But Gary Hirsch was busier than ever, darting at a brisk pace from the back of his store to the cashier’s register as customers waited for their turn at the counter.
His store, Hirsch’s Meats, has been in business in Plano for 28 years, but never before has it seen so much business and been so underequipped to meet the demand, he said.
“We have plenty of product. We can get the product,” Hirsch said. “The problem is we’re short on staff.”
The store has had to scale back its hours even as customers form lines outside the door in the mornings—a trend Hirsch discourages for social distancing reasons. It is better for customers to come at staggered times during the day, he said.
“Everyone believes if they’re the first one at the door, they’ll avoid the rush, but they actually create a rush,” Hirsch said.
By reducing hours, Hirsch said he hopes he can avoid burning out the staff.
Hirsch said he told employees early that if they felt uncomfortable coming in to work, they could stay home. A number dropped out of the rotation right away, and every few days, another employee informs Hirsch that they can no longer come in.
“Gradually, over the last couple weeks, we lost four, five people alone,” he said. “We just lost another one yesterday. [He] said he’s not coming back until this blows over.”
Things could be much worse, Hirsch acknowledged. He said he feels fortunate to be in a class of businesses that are not losing revenue in the wake of the coronavirus closures.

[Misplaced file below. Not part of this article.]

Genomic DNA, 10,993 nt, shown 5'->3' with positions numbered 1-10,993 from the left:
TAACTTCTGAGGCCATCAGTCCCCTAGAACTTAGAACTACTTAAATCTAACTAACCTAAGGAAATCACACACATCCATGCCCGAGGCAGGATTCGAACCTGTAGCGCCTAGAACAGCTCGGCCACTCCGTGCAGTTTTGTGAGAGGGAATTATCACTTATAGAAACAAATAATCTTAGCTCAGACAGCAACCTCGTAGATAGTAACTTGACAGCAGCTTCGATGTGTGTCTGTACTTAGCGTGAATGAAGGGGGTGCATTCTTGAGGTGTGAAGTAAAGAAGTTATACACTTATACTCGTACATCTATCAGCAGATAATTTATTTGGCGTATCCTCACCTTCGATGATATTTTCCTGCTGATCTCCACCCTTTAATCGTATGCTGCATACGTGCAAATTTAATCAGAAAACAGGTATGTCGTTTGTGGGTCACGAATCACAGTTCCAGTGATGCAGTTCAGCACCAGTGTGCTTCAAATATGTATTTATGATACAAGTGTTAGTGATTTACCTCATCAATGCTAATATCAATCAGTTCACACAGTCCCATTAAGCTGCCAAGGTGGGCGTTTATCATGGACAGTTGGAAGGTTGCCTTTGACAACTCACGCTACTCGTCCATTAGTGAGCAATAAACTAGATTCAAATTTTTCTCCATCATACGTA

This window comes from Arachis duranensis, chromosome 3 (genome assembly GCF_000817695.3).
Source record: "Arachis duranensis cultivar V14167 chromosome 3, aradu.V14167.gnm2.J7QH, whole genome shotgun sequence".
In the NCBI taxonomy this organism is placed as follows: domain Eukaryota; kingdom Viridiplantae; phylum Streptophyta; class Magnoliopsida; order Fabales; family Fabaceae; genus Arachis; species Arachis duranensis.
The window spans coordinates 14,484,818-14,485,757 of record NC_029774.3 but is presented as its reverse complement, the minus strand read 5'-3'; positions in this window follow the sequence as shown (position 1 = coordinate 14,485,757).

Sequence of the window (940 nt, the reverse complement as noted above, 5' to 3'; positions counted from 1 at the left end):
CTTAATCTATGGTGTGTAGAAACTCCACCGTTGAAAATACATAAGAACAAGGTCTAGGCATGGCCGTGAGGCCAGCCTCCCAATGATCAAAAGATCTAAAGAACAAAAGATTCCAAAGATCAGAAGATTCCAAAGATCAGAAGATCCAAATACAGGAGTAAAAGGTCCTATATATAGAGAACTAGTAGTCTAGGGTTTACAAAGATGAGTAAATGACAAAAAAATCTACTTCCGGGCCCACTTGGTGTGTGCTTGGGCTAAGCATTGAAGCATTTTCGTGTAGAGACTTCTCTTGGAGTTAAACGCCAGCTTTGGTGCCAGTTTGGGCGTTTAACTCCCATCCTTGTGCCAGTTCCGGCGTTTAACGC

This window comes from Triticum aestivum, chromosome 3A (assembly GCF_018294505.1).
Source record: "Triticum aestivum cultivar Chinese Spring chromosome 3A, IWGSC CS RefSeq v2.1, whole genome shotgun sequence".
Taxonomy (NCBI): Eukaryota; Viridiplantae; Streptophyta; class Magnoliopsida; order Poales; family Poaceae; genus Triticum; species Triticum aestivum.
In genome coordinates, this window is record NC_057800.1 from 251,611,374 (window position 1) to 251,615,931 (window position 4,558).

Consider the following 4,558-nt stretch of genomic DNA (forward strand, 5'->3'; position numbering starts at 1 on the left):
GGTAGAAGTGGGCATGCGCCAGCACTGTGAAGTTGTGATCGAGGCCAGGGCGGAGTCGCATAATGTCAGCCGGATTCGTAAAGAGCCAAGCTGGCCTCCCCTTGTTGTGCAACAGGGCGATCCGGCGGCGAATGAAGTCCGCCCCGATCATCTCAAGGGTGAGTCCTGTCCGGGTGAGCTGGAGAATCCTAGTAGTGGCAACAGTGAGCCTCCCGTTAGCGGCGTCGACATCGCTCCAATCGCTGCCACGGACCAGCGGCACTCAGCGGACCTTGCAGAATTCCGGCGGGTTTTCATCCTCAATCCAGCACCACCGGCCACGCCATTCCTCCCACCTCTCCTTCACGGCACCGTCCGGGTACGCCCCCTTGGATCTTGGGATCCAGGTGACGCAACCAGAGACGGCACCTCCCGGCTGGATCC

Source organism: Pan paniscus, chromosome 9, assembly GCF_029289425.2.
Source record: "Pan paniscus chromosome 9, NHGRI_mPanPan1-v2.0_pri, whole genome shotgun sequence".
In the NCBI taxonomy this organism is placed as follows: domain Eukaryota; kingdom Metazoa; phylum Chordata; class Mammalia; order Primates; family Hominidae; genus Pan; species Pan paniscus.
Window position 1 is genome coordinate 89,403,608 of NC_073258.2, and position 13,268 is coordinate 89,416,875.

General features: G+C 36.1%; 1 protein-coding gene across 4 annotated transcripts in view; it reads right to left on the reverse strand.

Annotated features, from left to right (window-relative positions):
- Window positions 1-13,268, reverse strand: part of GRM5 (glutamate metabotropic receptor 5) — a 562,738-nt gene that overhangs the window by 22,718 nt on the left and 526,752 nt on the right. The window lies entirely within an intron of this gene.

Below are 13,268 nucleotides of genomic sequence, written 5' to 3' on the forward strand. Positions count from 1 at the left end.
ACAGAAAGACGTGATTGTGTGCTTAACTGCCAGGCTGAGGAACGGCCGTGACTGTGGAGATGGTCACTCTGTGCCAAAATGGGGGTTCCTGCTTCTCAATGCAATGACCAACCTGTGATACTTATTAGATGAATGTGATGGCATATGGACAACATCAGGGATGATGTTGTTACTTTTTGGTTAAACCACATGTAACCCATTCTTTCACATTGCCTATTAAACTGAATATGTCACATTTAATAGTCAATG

Shortages of beef and other items at some local grocery stores have ensured a steady stream of customers.
But still, staffing limitations continue to be an issue.
In theory, Hirsch said he would like to hire new employees, but in practice, he does not have time to train them.
“We’re too busy,” Hirsch said. “It’s like any restaurant. If they were having Easter brunch, would they start a new employee that day? No. Not likely.”
It is not unusual to see customers make a run on meat products before certain events, like holidays or severe weather events, Hirsch said. These periods of increased traffic are usually followed by a lull in sales. But after coronavirus forced residents to stay home throughout Plano, that lull never came.
In the meantime, Hirsch is thankful to have business, he said, even though meeting the demand has placed a strain on him and his staff.
“There are a few sore backs and knees and shoulders right now,” Hirsch said. “We’re hanging in there.”
1301 W. Parker Road, Ste. 100, Plano
Hours: Tue.-Fri. 10 a.m.-3 p.m., Sat. 9 a.m.-3 p.m., closed Sun.-Mon.*
*These hours may have changed after this article was published. Check the website above for more information.